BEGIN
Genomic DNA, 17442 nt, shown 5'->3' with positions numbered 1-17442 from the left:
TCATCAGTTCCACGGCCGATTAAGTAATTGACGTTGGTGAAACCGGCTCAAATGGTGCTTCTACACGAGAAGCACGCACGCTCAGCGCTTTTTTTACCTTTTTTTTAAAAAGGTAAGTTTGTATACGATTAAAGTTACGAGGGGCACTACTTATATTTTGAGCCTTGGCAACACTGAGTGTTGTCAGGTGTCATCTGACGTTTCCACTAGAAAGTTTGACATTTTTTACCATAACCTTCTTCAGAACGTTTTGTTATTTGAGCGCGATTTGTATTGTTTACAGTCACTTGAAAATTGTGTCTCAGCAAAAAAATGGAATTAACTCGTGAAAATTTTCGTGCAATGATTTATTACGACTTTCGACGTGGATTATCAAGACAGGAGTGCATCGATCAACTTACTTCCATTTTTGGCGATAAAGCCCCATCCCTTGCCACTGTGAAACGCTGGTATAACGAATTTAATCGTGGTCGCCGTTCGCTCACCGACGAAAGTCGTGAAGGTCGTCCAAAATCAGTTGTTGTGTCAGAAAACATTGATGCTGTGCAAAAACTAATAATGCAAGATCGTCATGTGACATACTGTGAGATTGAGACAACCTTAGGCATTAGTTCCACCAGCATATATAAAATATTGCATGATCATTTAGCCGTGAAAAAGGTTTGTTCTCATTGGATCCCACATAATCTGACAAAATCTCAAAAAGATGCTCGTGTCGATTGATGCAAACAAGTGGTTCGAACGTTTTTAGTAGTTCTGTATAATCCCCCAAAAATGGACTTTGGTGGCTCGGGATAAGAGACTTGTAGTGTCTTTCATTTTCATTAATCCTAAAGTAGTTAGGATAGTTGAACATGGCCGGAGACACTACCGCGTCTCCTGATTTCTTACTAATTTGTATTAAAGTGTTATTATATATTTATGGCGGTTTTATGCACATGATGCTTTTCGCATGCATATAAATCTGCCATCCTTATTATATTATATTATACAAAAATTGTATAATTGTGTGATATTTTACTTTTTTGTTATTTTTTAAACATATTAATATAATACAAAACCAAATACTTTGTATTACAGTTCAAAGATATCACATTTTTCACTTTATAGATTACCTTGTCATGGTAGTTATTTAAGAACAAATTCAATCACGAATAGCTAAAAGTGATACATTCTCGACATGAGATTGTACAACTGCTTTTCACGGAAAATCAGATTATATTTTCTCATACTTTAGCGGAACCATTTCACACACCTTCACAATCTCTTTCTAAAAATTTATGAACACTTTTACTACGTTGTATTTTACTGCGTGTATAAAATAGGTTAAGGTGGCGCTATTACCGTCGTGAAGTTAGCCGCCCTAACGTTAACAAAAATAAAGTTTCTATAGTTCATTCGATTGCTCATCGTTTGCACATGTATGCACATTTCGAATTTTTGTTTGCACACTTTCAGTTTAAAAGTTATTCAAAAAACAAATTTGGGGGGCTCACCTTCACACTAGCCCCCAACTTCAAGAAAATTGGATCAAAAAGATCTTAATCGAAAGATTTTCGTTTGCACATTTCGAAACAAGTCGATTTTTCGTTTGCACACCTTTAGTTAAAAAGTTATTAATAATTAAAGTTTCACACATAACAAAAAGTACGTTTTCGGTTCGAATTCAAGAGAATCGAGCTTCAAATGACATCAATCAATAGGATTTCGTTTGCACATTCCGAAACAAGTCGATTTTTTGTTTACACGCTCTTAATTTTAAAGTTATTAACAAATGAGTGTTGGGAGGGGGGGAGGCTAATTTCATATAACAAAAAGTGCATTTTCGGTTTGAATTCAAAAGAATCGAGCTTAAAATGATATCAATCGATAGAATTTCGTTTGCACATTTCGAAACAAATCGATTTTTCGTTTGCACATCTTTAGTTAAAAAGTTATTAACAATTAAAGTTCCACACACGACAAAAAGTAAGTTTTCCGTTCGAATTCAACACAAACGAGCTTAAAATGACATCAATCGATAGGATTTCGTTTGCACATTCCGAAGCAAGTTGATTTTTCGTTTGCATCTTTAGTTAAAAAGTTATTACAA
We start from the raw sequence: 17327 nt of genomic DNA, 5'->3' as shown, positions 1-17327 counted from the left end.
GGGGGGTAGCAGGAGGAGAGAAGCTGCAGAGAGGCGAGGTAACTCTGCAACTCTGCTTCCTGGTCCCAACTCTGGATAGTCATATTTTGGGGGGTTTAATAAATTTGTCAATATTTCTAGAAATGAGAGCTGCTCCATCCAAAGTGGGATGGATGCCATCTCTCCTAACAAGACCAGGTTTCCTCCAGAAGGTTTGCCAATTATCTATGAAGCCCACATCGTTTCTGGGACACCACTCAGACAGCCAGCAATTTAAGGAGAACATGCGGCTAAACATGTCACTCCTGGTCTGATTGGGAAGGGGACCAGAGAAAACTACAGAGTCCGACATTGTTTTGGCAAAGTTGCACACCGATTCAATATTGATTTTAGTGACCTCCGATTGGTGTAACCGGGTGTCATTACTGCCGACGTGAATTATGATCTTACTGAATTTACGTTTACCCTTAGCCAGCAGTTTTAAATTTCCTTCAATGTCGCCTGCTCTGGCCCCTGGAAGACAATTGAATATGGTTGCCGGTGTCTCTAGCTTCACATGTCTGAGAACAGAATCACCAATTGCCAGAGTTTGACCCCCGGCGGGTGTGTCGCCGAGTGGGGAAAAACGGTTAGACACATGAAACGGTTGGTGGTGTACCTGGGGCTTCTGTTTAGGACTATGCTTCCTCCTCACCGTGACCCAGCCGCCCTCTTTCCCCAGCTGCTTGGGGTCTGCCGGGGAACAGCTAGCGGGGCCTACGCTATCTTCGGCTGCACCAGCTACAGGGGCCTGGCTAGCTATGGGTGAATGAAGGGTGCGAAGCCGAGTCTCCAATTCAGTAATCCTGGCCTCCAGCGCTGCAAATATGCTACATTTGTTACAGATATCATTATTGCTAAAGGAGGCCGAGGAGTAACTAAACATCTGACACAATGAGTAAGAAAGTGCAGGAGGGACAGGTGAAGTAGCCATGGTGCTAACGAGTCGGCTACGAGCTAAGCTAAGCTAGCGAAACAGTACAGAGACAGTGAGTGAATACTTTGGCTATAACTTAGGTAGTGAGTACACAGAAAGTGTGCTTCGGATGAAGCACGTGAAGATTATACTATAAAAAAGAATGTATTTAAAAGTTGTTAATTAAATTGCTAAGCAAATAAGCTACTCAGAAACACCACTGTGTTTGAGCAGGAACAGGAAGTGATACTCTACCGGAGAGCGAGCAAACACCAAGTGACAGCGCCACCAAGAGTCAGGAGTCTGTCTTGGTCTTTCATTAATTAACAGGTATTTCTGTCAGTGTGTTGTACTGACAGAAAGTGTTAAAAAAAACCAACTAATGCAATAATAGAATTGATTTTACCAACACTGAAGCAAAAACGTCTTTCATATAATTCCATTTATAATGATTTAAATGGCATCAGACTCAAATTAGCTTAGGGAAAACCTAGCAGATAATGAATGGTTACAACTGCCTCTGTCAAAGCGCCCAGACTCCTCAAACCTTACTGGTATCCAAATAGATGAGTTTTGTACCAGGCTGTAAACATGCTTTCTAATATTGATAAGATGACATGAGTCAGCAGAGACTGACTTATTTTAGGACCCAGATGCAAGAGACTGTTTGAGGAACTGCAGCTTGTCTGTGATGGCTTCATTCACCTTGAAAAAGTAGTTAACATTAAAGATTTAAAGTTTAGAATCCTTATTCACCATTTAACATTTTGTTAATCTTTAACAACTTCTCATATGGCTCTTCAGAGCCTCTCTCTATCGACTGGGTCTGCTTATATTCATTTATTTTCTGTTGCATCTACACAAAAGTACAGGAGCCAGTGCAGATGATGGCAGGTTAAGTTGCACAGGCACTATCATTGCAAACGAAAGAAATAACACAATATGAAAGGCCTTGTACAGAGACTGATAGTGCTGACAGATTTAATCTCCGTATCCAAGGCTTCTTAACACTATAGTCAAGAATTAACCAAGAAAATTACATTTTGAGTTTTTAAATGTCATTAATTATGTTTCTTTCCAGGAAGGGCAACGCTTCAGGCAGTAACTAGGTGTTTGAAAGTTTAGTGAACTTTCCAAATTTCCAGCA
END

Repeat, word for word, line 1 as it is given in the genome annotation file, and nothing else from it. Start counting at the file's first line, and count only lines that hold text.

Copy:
Genomic DNA, 17442 nt, shown 5'->3' with positions numbered 1-17442 from the left: